By the beginning of the 1970s, Soviet advisors were a common sight on the streets of Havana.
Carmelo Mesa-Lago estimates the in the summer of 1971 there were approximately 3,000 Soviet technicians and military advisors in Cuba. They were particularly visible in the Vedado section of the city around the University of Havana.
By 1973, 1500 Cubans — 85% of them engineers and technicians — were being trained in the USSR. This number was about equal to all Cubans studying there from 1961-71.
Cuba’s total debt to the Soviet Union in 1972 was approximately $4 billion and Cuba’s merchant marine carried only 7-8% of the island’s trade — most of the rest was carried by Soviet vessels.
The Soviet presence reflected, in part, the establishment in December 1970 of a Cuban-Soviet Commission on Economic, Scientific, and Technical Collaboration. The Commission was based at the University of Havana and its task was to help in restructuring inefficient Cuban institutions based on a Soviet prototype.
Jorge Dominguez spells out “how vast and decisive Soviet influence would become” as a result of the establishment of this commission.
The group was to coordinate the efforts of the Cuban Ministries of Foreign Trade, Merchant Marine and Ports, Basic Industries, and Mining and Metallurgy and of the Central Planning Board, the Agency for Agricultural Development (DAP), the Agricultural Mechanization Agency, the Institutes of Fishing and of Civil Aeronautics, and the Electric Power Enterprise. The commission itself would become a new agency and prod Cuba toward further bureaucratization and centralization of power. All the agencies it coordinated would have to establish systematic, formal bureaucratic procedures under the guidance of Soviet technicians (whose numbers in Cuba consequently increased vastly in the early 1970s) in order to make effective use of Soviet assistance. Moreover, the agencies and their individual leaders would not deal with issues on an ad hoc basis, as in the past, but through the intermediary of the new superagency.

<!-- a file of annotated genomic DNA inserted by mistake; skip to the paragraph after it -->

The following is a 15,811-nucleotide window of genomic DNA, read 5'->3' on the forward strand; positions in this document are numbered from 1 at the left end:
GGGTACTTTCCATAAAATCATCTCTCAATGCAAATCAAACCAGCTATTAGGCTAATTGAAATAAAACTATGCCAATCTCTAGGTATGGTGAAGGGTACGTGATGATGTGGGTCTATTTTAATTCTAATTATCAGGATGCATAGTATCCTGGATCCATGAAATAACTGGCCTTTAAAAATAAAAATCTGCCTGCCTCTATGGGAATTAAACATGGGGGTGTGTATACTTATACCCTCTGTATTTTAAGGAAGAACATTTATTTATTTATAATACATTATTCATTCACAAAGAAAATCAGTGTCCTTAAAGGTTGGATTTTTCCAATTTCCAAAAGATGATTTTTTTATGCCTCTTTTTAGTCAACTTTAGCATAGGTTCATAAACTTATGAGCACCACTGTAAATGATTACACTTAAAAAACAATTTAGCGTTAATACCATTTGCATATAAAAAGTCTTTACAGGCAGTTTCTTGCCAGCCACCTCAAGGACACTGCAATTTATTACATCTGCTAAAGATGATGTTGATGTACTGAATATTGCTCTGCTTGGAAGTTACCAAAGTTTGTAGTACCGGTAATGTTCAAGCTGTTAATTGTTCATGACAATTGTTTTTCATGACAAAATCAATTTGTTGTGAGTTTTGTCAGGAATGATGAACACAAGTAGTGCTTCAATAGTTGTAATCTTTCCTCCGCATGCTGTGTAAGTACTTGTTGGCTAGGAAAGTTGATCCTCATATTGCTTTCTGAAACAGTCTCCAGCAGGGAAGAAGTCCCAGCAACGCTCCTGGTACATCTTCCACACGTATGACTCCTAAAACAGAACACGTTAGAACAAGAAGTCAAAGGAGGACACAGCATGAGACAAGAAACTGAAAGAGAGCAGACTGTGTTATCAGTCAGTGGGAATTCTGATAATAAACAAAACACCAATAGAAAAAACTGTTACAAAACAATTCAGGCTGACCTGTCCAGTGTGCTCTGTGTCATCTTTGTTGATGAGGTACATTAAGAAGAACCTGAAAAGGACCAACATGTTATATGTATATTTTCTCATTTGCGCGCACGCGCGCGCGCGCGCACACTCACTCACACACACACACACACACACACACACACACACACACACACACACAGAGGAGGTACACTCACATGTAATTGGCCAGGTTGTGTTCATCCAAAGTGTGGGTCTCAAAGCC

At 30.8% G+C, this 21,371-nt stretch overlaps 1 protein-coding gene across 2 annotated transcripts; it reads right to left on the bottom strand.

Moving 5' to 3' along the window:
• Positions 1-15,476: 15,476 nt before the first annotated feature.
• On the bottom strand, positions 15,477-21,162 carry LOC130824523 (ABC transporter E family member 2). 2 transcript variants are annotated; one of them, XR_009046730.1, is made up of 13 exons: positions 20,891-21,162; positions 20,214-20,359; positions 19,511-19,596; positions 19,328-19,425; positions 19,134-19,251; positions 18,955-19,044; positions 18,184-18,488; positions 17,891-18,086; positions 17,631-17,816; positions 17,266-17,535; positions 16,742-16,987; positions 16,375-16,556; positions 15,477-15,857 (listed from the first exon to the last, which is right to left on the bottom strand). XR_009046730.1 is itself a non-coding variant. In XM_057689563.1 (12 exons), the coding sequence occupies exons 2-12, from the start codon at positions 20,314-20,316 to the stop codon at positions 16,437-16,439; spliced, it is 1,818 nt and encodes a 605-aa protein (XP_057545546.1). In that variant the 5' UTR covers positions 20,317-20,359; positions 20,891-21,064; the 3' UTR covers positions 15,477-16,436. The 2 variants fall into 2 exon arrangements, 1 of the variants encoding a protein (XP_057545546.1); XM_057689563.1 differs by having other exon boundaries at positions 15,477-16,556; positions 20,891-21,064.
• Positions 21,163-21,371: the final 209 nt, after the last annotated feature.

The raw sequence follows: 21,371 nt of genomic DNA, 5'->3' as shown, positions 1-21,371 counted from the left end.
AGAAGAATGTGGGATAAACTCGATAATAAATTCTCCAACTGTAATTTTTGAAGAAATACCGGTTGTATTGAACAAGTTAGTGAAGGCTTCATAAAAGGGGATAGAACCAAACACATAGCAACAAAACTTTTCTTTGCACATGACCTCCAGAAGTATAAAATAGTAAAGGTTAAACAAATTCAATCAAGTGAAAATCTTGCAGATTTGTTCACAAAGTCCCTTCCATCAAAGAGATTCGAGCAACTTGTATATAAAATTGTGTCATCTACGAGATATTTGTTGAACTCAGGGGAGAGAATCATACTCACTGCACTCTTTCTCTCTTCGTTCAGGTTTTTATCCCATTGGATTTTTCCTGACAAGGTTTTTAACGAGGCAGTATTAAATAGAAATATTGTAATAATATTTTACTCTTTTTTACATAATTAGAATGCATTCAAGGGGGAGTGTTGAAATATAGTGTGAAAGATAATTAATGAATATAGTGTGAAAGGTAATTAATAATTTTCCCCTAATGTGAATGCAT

Around the same time, Soviet economic models were also becoming more pervasive.
Technical assistance was provided to a new state planning board by about 3,000 Soviet advisers.
In 1972, Cuba joined the Council for Mutual Economic Assistance (CMEA or COMECON — the Soviet common market.
In 1975, Cuba began implementing the Soviet directed System for Economic Management and Planning (SDPE).
Membership in the CMEA, according to Dominguez, “both permitted and required international coordination of Cuba’s economy and therefore very extensive planning.”
Frank T. Fitzgerald said the action was particularly important because it meant that
beginning with Cuba’s first five-year plan of 1976-1980. Cuba’s plans were coordinated with those of other CMEA countries, and the price of Cuban sugar exports to the Soviet Union was indexed to the prices of Cuban imports, especially petroleum, from that country.
The new system required adherence to strict Soviet guidelines which dictated that sugar would remain the principal sector of the economy.
Photograph by Lisa Reynolds Wolfe.